Paul Konerko joked Tuesday he plans to root against Alexei Ramirez’s pursuit of his record the last two games of April.
All kidding aside, Konerko thinks Ramirez, who is one hit shy of tying Konerko’s club record for March/April (39), is in for a career year based off his hot start.
Through 27 games, Ramirez has a .358/.384/.557 slash line with four home runs and 19 RBIs. The shortstop’s .941 OPS is nearly 300 points higher than his career mark for March/April and that point isn’t lost on Konerko.
“There’s no telling what he can do this year if he’s off to the start he’s off to because it has always taken him a couple months to heat up and he’s already clicking,” Konerko said. “I see him pulling the ball. He always hits the ball hard when he pulls it. I see him keeping a lot of balls fair that sometimes he hooks. So there’s something there with his swing that’s better that’s keeping those balls true and in play.”
But it’s not just the swing that has Ramirez out to the best start of his career.
The shortstop, who has an aggressive approach at the plate, has taken advantage of how hitters in the lineup ahead of him have tired pitchers out and jumped on early fastballs. He’s hitting the ball with authority to center field and right-center as well as pulling it.
“It’s also a byproduct of our lineup, you can’t pay attention to one guy,” Konerko said. “Anyone of ‘em can kind of get you and has gotten you already. When that’s the case you’ve got different guys on different nights sprinkling hits and it’s good for everybody because they can’t really key on one guy. Alexei’s always aggressive so if you think you’re just going to throw a first-pitch fastball in there he’s going to hit it. It’s good to see. I don’t want to tell him, but he’s going to get 200 hits this year. I don’t know if he’s ever done that.”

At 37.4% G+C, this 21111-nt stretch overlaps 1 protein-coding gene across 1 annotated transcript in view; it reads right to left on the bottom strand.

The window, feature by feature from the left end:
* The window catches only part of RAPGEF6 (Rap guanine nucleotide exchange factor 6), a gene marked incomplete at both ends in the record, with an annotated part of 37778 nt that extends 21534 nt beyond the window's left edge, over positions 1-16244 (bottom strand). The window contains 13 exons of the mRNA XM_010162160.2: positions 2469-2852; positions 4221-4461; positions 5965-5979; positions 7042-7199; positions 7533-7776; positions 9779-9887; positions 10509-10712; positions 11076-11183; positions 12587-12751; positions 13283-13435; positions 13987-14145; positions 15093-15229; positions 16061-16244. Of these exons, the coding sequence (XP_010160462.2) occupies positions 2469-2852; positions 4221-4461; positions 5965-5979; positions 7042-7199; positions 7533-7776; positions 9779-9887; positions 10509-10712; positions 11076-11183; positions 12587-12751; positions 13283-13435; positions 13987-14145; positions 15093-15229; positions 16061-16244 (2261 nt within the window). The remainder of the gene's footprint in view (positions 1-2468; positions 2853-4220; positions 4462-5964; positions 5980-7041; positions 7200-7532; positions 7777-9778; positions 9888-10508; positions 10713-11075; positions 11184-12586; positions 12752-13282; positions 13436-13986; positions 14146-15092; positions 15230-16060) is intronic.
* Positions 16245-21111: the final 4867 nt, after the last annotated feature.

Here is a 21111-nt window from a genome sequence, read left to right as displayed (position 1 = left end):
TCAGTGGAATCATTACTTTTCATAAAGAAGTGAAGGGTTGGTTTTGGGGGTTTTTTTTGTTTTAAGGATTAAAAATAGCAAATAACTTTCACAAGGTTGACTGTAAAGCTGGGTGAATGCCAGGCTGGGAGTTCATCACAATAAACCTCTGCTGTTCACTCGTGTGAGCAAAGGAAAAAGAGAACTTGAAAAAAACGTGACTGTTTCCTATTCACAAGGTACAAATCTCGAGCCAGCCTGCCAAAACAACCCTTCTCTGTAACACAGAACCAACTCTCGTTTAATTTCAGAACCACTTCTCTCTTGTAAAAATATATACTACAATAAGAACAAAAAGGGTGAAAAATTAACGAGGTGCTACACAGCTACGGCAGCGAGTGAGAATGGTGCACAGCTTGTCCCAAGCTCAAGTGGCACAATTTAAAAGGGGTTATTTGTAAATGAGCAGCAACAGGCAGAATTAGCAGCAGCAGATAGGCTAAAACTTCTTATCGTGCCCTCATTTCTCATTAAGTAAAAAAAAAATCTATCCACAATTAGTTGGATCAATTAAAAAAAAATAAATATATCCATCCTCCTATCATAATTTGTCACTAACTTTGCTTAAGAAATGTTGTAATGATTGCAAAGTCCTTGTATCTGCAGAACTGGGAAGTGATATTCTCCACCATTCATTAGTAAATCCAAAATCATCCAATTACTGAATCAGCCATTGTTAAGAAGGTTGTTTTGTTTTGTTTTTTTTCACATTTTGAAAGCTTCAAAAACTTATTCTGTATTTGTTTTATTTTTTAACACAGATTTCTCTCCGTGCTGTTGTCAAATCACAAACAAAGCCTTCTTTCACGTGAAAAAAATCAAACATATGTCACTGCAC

Konerko had a similar start to the 2002 season when he established the record.
In 26 games that month, Konerko had a .371/.387/.562 slash line with four homers and 28 RBIs. But Konerko’s success extended through the first half as he had 20 homers and 71 RBIs at the All-Star break.
A stress fracture in his foot was the only thing to slow Konerko down that season -- and he ended up with 104 RBIs.
“I remember the whole first half everything just felt right,” Konerko said. “I drove in a lot of runs and I had a lot of good games. Even my bad games produced some good things. It just kind of fell right for me. I still picked up some hits (in the second half) but I couldn’t drive the ball as well. But I still could swing it a little, just not as good.”
Konerko has played alongside Ramirez for seven seasons now. Seeing the way he has performed and the part he has played in the rest of the offense, Konerko isn’t shy about his predictions for Ramirez.
“This could be his best year yet with the start he’s had,” Konerko said.